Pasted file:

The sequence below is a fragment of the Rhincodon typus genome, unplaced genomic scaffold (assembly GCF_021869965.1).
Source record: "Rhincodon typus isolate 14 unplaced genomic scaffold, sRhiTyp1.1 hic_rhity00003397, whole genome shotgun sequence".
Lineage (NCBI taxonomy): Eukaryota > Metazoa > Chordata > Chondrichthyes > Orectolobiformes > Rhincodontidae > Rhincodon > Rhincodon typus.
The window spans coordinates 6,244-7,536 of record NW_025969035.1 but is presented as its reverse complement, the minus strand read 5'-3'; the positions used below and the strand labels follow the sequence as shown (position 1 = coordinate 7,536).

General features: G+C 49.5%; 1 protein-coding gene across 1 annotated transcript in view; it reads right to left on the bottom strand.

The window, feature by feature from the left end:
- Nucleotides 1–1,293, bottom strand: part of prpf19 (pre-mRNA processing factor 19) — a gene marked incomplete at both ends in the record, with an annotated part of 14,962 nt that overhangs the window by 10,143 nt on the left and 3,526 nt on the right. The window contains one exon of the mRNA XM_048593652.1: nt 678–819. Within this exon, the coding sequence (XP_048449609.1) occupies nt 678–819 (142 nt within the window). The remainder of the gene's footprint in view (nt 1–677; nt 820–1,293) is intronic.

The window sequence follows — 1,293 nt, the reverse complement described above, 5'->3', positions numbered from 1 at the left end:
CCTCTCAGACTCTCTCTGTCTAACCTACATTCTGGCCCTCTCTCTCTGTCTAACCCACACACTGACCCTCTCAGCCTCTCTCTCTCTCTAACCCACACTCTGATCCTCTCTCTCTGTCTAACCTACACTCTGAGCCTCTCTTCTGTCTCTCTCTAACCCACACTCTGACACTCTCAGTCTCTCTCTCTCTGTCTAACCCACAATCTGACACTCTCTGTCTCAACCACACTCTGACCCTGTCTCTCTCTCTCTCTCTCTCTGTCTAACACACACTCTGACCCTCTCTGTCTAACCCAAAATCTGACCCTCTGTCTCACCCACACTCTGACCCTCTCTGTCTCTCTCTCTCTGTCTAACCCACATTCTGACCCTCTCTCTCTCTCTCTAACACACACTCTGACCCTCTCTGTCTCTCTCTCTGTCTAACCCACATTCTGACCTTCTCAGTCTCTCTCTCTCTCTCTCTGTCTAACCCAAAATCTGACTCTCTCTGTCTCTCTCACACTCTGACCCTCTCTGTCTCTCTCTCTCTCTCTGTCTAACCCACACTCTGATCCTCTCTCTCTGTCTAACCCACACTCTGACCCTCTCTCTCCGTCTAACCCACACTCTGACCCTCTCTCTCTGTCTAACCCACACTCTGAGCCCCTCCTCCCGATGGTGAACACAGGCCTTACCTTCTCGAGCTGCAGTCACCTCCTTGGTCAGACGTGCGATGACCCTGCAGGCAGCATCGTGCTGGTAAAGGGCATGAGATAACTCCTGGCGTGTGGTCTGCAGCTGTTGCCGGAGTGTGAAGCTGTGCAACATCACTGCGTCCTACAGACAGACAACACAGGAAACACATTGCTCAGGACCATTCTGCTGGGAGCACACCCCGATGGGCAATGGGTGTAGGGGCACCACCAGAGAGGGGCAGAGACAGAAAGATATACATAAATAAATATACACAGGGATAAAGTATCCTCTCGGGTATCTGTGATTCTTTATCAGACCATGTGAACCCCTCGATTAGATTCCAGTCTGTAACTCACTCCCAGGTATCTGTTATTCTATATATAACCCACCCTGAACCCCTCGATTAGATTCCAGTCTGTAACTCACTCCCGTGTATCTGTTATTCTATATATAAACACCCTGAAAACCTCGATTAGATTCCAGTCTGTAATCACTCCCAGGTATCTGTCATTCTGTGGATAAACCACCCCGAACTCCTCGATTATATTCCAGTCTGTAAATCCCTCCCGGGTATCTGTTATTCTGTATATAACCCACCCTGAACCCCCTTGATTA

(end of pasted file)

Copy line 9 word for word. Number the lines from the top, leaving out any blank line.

CCTCTCAGACTCTCTCTGTCTAACCTACATTCTGGCCCTCTCTCTCTGTCTAACCCACACACTGACCCTCTCAGCCTCTCTCTCTCTCTAACCCACACTCTGATCCTCTCTCTCTGTCTAACCTACACTCTGAGCCTCTCTTCTGTCTCTCTCTAACCCACACTCTGACACTCTCAGTCTCTCTCTCTCTGTCTAACCCACAATCTGACACTCTCTGTCTCAACCACACTCTGACCCTGTCTCTCTCTCTCTCTCTCTCTGTCTAACACACACTCTGACCCTCTCTGTCTAACCCAAAATCTGACCCTCTGTCTCACCCACACTCTGACCCTCTCTGTCTCTCTCTCTCTGTCTAACCCACATTCTGACCCTCTCTCTCTCTCTCTAACACACACTCTGACCCTCTCTGTCTCTCTCTCTGTCTAACCCACATTCTGACCTTCTCAGTCTCTCTCTCTCTCTCTCTGTCTAACCCAAAATCTGACTCTCTCTGTCTCTCTCACACTCTGACCCTCTCTGTCTCTCTCTCTCTCTCTGTCTAACCCACACTCTGATCCTCTCTCTCTGTCTAACCCACACTCTGACCCTCTCTCTCCGTCTAACCCACACTCTGACCCTCTCTCTCTGTCTAACCCACACTCTGAGCCCCTCCTCCCGATGGTGAACACAGGCCTTACCTTCTCGAGCTGCAGTCACCTCCTTGGTCAGACGTGCGATGACCCTGCAGGCAGCATCGTGCTGGTAAAGGGCATGAGATAACTCCTGGCGTGTGGTCTGCAGCTGTTGCCGGAGTGTGAAGCTGTGCAACATCACTGCGTCCTACAGACAGACAACACAGGAAACACATTGCTCAGGACCATTCTGCTGGGAGCACACCCCGATGGGCAATGGGTGTAGGGGCACCACCAGAGAGGGGCAGAGACAGAAAGATATACATAAATAAATATACACAGGGATAAAGTATCCTCTCGGGTATCTGTGATTCTTTATCAGACCATGTGAACCCCTCGATTAGATTCCAGTCTGTAACTCACTCCCAGGTATCTGTTATTCTATATATAACCCACCCTGAACCCCTCGATTAGATTCCAGTCTGTAACTCACTCCCGTGTATCTGTTATTCTATATATAAACACCCTGAAAACCTCGATTAGATTCCAGTCTGTAATCACTCCCAGGTATCTGTCATTCTGTGGATAAACCACCCCGAACTCCTCGATTATATTCCAGTCTGTAAATCCCTCCCGGGTATCTGTTATTCTGTATATAACCCACCCTGAACCCCCTTGATTA